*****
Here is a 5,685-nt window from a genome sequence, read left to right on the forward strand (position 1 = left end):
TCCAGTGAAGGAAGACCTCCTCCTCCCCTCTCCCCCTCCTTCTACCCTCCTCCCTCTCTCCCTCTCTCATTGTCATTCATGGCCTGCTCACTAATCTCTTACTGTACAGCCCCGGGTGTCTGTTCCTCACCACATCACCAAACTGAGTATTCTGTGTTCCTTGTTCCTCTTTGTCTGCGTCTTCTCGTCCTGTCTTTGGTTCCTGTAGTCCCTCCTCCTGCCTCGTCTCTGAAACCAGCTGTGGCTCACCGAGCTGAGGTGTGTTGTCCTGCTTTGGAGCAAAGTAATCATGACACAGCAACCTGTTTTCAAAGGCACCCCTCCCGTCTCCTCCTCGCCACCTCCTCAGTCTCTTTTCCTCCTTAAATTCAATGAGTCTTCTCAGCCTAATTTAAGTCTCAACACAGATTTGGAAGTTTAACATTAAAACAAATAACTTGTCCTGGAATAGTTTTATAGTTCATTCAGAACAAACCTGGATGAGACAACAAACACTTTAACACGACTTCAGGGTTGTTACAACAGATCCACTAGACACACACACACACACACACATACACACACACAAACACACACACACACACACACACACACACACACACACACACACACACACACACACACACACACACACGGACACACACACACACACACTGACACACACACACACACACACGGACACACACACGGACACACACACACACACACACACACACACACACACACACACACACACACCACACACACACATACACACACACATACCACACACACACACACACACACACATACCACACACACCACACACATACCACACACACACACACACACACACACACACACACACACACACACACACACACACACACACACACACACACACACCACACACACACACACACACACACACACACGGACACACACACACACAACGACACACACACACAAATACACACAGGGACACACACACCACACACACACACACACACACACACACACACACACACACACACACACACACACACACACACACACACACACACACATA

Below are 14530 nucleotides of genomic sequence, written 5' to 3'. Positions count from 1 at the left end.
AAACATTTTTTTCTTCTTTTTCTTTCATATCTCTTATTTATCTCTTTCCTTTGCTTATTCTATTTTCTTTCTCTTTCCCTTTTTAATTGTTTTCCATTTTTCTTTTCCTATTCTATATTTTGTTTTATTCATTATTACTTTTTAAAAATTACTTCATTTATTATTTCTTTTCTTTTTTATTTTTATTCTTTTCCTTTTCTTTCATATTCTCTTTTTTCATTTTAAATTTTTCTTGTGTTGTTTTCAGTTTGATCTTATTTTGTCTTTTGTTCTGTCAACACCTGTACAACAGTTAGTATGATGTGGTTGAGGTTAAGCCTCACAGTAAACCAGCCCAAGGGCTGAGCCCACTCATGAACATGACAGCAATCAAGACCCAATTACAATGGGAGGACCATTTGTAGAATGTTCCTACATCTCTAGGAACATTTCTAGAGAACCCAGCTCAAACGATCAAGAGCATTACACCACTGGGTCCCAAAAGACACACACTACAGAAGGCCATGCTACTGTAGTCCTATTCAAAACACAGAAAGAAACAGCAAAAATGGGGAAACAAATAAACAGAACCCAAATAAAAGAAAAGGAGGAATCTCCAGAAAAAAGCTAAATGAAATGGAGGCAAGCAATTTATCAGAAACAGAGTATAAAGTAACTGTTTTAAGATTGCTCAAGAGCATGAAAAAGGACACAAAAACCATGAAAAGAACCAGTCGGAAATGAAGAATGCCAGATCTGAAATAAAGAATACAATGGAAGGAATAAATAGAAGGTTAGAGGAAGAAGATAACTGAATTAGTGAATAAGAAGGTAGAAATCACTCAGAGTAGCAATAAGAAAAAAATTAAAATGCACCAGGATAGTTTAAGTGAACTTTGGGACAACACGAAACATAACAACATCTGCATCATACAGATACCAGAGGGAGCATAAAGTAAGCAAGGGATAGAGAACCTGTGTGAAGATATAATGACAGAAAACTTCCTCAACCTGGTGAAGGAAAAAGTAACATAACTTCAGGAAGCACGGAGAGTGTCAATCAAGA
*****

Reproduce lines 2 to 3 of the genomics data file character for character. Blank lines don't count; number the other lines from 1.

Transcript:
TCCAGTGAAGGAAGACCTCCTCCTCCCCTCTCCCCCTCCTTCTACCCTCCTCCCTCTCTCCCTCTCTCATTGTCATTCATGGCCTGCTCACTAATCTCTTACTGTACAGCCCCGGGTGTCTGTTCCTCACCACATCACCAAACTGAGTATTCTGTGTTCCTTGTTCCTCTTTGTCTGCGTCTTCTCGTCCTGTCTTTGGTTCCTGTAGTCCCTCCTCCTGCCTCGTCTCTGAAACCAGCTGTGGCTCACCGAGCTGAGGTGTGTTGTCCTGCTTTGGAGCAAAGTAATCATGACACAGCAACCTGTTTTCAAAGGCACCCCTCCCGTCTCCTCCTCGCCACCTCCTCAGTCTCTTTTCCTCCTTAAATTCAATGAGTCTTCTCAGCCTAATTTAAGTCTCAACACAGATTTGGAAGTTTAACATTAAAACAAATAACTTGTCCTGGAATAGTTTTATAGTTCATTCAGAACAAACCTGGATGAGACAACAAACACTTTAACACGACTTCAGGGTTGTTACAACAGATCCACTAGACACACACACACACACACACATACACACACACAAACACACACACACACACACACACACACACACACACACACACACACACACACACACACACACACACACGGACACACACACACACACACTGACACACACACACACACACACGGACACACACACGGACACACACACACACACACACACACACACACACACACACACACACACACCACACACACACATACACACACACATACCACACACACACACACACACACACATACCACACACACCACACACATACCACACACACACACACACACACACACACACACACACACACACACACACACACACACACACACACACACACACACCACACACACACACACACACACACACACACGGACACACACACACACAACGACACACACACACAAATACACACAGGGACACACACACCACACACACACACACACACACACACACACACACACACACACACACACACACACACACACACACACACACACACACATA

Below are 14530 nucleotides of genomic sequence, written 5' to 3'. Positions count from 1 at the left end.